This for organised crime is a dream come true, and anyone denying or countering it is a blatant fool. A system the can reside in RAM and sets a stage of multiple systems is the holy grail. For the most as it was all system based, there was no real issue, if things did get wrong, one player is held accountable and it tends to end there, now there is a new stage where one system could open a gateway to basically rob you. Now, you are unlikely to lose a lot $1 at the most, so you might not wake up, but when this happens to well over a million players the amount tends to add up and organised crime (as well as entrepreneurial criminals) love that part, becoming wealthy as they sleep and when the system resets, the evidence is gone. No indications of long doing and the justice systems tend to not engage when the stolen amount is less than $5, so there is that, the interested parties could double their income overnight. But in the long term a person could lose $12-$50 over a year and they might not care or even realise this, but when this is done to 20-50 million people it all ends up being a serious amount of money.

A stage where we all watch things happen all whilst nothing will be done, the ego driven will Tate that it is under investigation, and deny wrongdoings, the secondary stage where some careful phrased denial in the some shape that gives us “We have seen no wrong by we are adding safeties just in case” and the jurisprudential parts that give us, it seemingly is a small crime and involved events of less than $5 the we do not investigate and the clever entrepreneur will walk away with millions upon millions of dollars, the is the stage and greed driven technologists thought they were allegedly clever by allowing a stage where a speculated stage of mis acquisition was an optional reality.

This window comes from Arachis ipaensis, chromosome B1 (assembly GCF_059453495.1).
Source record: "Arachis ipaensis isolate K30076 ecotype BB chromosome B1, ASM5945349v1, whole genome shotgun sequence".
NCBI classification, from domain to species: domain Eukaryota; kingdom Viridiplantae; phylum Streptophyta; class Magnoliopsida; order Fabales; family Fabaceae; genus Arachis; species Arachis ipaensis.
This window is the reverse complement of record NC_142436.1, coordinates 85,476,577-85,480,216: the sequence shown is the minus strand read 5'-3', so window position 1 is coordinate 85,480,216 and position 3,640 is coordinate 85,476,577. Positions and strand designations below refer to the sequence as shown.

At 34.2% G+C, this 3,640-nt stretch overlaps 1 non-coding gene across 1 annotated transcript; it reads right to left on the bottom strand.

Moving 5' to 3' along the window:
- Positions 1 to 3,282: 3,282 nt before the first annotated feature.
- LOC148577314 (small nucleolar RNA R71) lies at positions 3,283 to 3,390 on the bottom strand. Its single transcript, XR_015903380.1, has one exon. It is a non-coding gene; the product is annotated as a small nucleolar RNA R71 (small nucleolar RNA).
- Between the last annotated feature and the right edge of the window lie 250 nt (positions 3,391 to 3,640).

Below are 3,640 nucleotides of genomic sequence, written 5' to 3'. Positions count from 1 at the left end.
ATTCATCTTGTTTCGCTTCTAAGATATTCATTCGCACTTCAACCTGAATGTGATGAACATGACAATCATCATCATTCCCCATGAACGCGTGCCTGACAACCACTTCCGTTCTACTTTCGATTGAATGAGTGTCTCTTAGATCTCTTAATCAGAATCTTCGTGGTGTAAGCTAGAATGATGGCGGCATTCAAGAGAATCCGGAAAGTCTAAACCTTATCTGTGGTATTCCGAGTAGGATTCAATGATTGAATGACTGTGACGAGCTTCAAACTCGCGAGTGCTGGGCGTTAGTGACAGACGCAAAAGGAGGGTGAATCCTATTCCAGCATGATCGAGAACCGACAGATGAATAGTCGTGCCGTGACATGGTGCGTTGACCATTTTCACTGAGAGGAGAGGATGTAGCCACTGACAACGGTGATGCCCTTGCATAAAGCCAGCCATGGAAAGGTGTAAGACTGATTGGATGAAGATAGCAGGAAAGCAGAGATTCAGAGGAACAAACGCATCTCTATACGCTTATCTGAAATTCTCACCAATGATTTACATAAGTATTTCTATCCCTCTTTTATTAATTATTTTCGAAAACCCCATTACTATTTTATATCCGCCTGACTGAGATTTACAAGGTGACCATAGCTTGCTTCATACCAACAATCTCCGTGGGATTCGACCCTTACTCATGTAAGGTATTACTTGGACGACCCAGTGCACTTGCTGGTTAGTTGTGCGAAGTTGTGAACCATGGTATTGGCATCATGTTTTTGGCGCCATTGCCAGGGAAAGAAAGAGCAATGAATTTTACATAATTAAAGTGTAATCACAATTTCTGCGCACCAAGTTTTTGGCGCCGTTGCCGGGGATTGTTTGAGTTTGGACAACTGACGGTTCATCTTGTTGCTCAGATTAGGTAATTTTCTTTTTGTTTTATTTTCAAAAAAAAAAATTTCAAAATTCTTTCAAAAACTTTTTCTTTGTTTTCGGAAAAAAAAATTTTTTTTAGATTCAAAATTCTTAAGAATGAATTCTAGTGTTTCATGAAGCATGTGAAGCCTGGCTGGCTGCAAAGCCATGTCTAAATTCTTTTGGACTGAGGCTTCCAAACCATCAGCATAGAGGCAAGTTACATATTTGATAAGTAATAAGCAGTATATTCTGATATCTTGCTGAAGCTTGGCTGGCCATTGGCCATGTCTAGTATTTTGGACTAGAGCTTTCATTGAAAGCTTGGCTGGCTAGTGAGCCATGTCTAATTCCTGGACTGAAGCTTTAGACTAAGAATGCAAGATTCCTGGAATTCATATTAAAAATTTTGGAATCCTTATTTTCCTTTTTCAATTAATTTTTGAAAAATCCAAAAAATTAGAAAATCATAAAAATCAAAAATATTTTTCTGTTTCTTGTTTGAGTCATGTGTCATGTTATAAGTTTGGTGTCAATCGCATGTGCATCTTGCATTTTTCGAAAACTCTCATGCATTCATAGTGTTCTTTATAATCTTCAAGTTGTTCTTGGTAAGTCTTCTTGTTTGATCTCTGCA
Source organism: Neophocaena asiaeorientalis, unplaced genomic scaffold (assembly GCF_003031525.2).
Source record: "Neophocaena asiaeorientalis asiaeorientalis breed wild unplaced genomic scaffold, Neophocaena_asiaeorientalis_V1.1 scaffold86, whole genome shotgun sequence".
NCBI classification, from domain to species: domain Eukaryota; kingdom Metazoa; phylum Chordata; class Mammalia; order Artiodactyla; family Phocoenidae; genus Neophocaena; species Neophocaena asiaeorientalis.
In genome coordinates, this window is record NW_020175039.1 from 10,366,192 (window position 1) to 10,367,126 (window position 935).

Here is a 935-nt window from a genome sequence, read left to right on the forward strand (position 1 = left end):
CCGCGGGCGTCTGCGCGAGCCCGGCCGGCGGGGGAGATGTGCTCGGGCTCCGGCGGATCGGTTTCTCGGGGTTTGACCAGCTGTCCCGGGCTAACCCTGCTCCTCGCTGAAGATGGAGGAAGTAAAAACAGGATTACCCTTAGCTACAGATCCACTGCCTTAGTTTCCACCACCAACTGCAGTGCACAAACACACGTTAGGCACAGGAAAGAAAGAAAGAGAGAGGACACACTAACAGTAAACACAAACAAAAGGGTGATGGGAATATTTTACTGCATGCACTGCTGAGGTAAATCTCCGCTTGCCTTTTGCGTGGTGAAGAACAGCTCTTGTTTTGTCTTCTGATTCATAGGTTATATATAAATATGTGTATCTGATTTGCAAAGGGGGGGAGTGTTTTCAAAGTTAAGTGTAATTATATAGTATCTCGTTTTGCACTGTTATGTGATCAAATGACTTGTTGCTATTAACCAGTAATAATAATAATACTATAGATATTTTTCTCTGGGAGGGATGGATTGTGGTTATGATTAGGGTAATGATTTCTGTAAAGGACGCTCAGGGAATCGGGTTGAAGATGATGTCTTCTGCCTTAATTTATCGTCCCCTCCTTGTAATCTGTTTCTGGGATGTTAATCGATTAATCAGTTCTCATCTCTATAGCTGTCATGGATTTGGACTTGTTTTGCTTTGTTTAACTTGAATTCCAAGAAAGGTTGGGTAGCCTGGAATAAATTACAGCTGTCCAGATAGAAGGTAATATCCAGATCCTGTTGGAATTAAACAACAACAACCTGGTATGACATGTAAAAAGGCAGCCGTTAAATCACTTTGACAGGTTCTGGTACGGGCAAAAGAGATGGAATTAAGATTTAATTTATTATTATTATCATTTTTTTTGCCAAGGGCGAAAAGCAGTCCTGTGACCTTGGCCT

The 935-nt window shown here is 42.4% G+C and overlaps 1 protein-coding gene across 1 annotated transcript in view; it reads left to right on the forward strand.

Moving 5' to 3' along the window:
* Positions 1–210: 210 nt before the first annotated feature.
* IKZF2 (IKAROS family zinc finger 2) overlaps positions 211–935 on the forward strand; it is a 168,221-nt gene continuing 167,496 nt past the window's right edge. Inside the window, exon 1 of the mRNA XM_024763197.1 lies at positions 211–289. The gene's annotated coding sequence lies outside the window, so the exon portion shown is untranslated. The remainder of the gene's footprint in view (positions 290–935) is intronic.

A stage the is increasingly dangerous because it is not merely Google, it I a sage where Epic Games, as well as any other set the stage of avoiding fees from whatever source they owe it to, only to set a much more dangerous stage, one the the cyber crime finals love and one the will all cost us, seemingly not a lot, but enough to make others wealthy beyond their dreams.

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A coin with 2 sides of greed

This morning started out alright, I was still pondering on what I had wrote yesterday and I still stand by it. Any voices on complexity are not dimmed, the issue is larger than I wrote about it, but to take the full scope makes the matter too complex, I was all about oversimplification, as that tends to show things, but it also polarises any view (including mine). This is what was in my mind when the news on Proton-mail and Andy Yen hit me. You see the moment any firm goes into some preaching stage of ‘App Fairness’ mode, the hairs in my neck tend to rise to the occasion. Now, those who read my blog regularly will have seen that I have no issue slapping the big boys silly whenever I can. So like the proverbial pitbull, I have had a mouthful of pants with Apple, Google, IBM and Microsoft logo’s and a chunk of their asses. No matter how big they are, I do not pull my punches (much more fun the way), so let’s have a look at Andy Yen, actually, let’s do something else first, it helps you to understand the station where I am at.